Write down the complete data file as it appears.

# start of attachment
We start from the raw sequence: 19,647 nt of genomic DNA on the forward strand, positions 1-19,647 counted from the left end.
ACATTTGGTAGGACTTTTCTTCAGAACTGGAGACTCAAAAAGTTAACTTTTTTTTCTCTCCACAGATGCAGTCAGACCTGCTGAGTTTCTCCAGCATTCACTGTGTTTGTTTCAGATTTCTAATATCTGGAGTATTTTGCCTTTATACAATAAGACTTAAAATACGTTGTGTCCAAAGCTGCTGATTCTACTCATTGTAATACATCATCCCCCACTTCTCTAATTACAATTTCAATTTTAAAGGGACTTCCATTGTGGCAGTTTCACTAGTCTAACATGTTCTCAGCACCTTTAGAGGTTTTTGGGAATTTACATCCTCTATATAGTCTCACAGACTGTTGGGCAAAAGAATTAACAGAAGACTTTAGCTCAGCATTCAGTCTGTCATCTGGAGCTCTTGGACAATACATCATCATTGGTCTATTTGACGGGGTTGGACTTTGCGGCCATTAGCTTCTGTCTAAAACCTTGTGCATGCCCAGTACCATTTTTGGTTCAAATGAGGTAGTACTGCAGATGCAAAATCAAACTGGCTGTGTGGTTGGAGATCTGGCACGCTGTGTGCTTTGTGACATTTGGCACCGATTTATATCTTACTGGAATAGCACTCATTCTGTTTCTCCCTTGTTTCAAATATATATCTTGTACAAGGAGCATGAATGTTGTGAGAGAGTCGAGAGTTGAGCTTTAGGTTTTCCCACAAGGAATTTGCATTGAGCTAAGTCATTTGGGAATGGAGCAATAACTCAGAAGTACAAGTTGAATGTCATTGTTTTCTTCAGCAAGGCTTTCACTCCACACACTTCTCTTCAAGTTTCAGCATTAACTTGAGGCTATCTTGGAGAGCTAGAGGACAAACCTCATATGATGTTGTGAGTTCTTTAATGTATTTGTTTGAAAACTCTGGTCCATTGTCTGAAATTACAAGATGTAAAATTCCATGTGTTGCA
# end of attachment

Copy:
We start from the raw sequence: 19,647 nt of genomic DNA on the forward strand, positions 1-19,647 counted from the left end.
ACATTTGGTAGGACTTTTCTTCAGAACTGGAGACTCAAAAAGTTAACTTTTTTTTCTCTCCACAGATGCAGTCAGACCTGCTGAGTTTCTCCAGCATTCACTGTGTTTGTTTCAGATTTCTAATATCTGGAGTATTTTGCCTTTATACAATAAGACTTAAAATACGTTGTGTCCAAAGCTGCTGATTCTACTCATTGTAATACATCATCCCCCACTTCTCTAATTACAATTTCAATTTTAAAGGGACTTCCATTGTGGCAGTTTCACTAGTCTAACATGTTCTCAGCACCTTTAGAGGTTTTTGGGAATTTACATCCTCTATATAGTCTCACAGACTGTTGGGCAAAAGAATTAACAGAAGACTTTAGCTCAGCATTCAGTCTGTCATCTGGAGCTCTTGGACAATACATCATCATTGGTCTATTTGACGGGGTTGGACTTTGCGGCCATTAGCTTCTGTCTAAAACCTTGTGCATGCCCAGTACCATTTTTGGTTCAAATGAGGTAGTACTGCAGATGCAAAATCAAACTGGCTGTGTGGTTGGAGATCTGGCACGCTGTGTGCTTTGTGACATTTGGCACCGATTTATATCTTACTGGAATAGCACTCATTCTGTTTCTCCCTTGTTTCAAATATATATCTTGTACAAGGAGCATGAATGTTGTGAGAGAGTCGAGAGTTGAGCTTTAGGTTTTCCCACAAGGAATTTGCATTGAGCTAAGTCATTTGGGAATGGAGCAATAACTCAGAAGTACAAGTTGAATGTCATTGTTTTCTTCAGCAAGGCTTTCACTCCACACACTTCTCTTCAAGTTTCAGCATTAACTTGAGGCTATCTTGGAGAGCTAGAGGACAAACCTCATATGATGTTGTGAGTTCTTTAATGTATTTGTTTGAAAACTCTGGTCCATTGTCTGAAATTACAAGATGTAAAATTCCATGTGTTGCA